There will be strict new requirements for government agencies wanting to undertake data-matching schemes similar to that in the Centrelink robo-debt notice debacle, and the Department of Human Services faces an audit by the Office of the Australian Information Commissioner.

Government departments could face fines of up to $1.8 million for failing to conduct and publish privacy impact assessments on data matching using Australians’ private information under new guidelines being developed by Information Commissioner Timothy Pilgrim’s office in co-operation with the Department of Prime Minister and Cabinet.

Pilgrim announced the changes to the privacy code, and the planned audit of the Department of Human Services’ (DHS) use of Australian Tax Office (ATO) tax data, at the Senate committee’s hearing into the automated debt notice system in Canberra this morning. All government agencies that wish to undertake data matching using Australians’ personal information would need to undertake a privacy impact assessment, and would be required to publish that, Pilgrim said.

 “I think that would provide a greater deal of transparency,” he said.

After the completion of the Commonwealth Ombudsman’s review into the automated debt notices system, Pilgrim said his office would now assess how DHS was matching ATO pay-as-you-go data with Centrelink welfare recipient data.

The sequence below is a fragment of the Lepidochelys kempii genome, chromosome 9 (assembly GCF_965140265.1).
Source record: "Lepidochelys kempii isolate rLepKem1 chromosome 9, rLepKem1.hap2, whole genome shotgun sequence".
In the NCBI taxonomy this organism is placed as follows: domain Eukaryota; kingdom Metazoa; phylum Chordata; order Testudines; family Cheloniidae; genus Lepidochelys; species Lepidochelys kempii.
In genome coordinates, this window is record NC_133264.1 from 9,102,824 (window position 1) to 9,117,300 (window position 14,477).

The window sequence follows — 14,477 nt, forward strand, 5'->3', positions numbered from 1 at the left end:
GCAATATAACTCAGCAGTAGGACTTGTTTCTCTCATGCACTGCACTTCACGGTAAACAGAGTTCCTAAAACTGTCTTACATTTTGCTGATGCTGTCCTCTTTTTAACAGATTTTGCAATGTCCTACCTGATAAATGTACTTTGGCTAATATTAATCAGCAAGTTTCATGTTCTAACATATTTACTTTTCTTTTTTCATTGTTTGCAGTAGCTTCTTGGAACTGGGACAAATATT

“The assessment will focus on the quality and the accuracy of personal information handling practices of the program,” Pilgrim said.

The audit will not commence until the first quarter of the next financial year, giving time for DHS to implement recommended changes to the program as a result of the Commonwealth Ombudsman’s separate review into the data-matching program, Pilgrim said. He would also examine the department’s plan to expand the use of the automated data matching scheme.

DHS had also provided information to Pilgrim’s initial inquiries into Minister Alan Tudge’s release of blogger Andie Fox’s personal information. This comes in response to an article she had written about her experiences with Centrelink. The Australian Federal Police decided not to investigate the matter, and Pilgrim said his office would likely make a decision in a matter of weeks on whether to launch a formal investigation over whether Fox’s privacy was breached.

In last week’s budget, the government announced plans to require welfare recipients to provide their tax file number when receiving welfare for data matching purposes.

While the Commonwealth Ombudsman had received hundreds of complaints about the debt notices, Pilgrim estimated his own office had received less than 10.